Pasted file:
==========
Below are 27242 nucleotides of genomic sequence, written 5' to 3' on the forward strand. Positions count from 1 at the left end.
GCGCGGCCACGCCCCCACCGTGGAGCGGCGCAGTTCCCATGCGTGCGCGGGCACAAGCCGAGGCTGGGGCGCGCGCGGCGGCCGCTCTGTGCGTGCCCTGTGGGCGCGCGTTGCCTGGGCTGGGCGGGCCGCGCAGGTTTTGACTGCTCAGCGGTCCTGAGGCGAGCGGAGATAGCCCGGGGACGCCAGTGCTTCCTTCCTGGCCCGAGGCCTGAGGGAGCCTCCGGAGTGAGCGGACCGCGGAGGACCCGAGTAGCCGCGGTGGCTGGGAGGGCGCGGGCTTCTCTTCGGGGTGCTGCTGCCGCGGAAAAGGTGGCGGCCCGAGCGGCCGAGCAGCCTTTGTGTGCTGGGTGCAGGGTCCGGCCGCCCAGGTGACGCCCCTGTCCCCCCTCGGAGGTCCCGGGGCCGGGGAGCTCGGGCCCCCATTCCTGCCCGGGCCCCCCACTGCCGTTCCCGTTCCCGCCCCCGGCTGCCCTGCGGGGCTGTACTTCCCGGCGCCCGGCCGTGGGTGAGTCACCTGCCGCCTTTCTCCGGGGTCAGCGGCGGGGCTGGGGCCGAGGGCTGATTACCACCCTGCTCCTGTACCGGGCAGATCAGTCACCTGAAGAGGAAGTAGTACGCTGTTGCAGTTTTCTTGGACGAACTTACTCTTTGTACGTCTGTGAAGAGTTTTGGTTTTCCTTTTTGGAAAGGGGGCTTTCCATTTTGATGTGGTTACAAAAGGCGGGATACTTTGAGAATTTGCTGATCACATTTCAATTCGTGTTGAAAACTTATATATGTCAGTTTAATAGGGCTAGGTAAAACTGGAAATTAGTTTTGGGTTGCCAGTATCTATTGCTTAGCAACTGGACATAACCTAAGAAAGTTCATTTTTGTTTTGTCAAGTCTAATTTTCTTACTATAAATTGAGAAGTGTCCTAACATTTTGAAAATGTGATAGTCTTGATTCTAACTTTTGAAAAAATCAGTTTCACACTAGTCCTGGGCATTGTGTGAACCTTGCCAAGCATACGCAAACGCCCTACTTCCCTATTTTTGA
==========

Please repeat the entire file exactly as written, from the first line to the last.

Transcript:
Below are 27242 nucleotides of genomic sequence, written 5' to 3' on the forward strand. Positions count from 1 at the left end.
GCGCGGCCACGCCCCCACCGTGGAGCGGCGCAGTTCCCATGCGTGCGCGGGCACAAGCCGAGGCTGGGGCGCGCGCGGCGGCCGCTCTGTGCGTGCCCTGTGGGCGCGCGTTGCCTGGGCTGGGCGGGCCGCGCAGGTTTTGACTGCTCAGCGGTCCTGAGGCGAGCGGAGATAGCCCGGGGACGCCAGTGCTTCCTTCCTGGCCCGAGGCCTGAGGGAGCCTCCGGAGTGAGCGGACCGCGGAGGACCCGAGTAGCCGCGGTGGCTGGGAGGGCGCGGGCTTCTCTTCGGGGTGCTGCTGCCGCGGAAAAGGTGGCGGCCCGAGCGGCCGAGCAGCCTTTGTGTGCTGGGTGCAGGGTCCGGCCGCCCAGGTGACGCCCCTGTCCCCCCTCGGAGGTCCCGGGGCCGGGGAGCTCGGGCCCCCATTCCTGCCCGGGCCCCCCACTGCCGTTCCCGTTCCCGCCCCCGGCTGCCCTGCGGGGCTGTACTTCCCGGCGCCCGGCCGTGGGTGAGTCACCTGCCGCCTTTCTCCGGGGTCAGCGGCGGGGCTGGGGCCGAGGGCTGATTACCACCCTGCTCCTGTACCGGGCAGATCAGTCACCTGAAGAGGAAGTAGTACGCTGTTGCAGTTTTCTTGGACGAACTTACTCTTTGTACGTCTGTGAAGAGTTTTGGTTTTCCTTTTTGGAAAGGGGGCTTTCCATTTTGATGTGGTTACAAAAGGCGGGATACTTTGAGAATTTGCTGATCACATTTCAATTCGTGTTGAAAACTTATATATGTCAGTTTAATAGGGCTAGGTAAAACTGGAAATTAGTTTTGGGTTGCCAGTATCTATTGCTTAGCAACTGGACATAACCTAAGAAAGTTCATTTTTGTTTTGTCAAGTCTAATTTTCTTACTATAAATTGAGAAGTGTCCTAACATTTTGAAAATGTGATAGTCTTGATTCTAACTTTTGAAAAAATCAGTTTCACACTAGTCCTGGGCATTGTGTGAACCTTGCCAAGCATACGCAAACGCCCTACTTCCCTATTTTTGA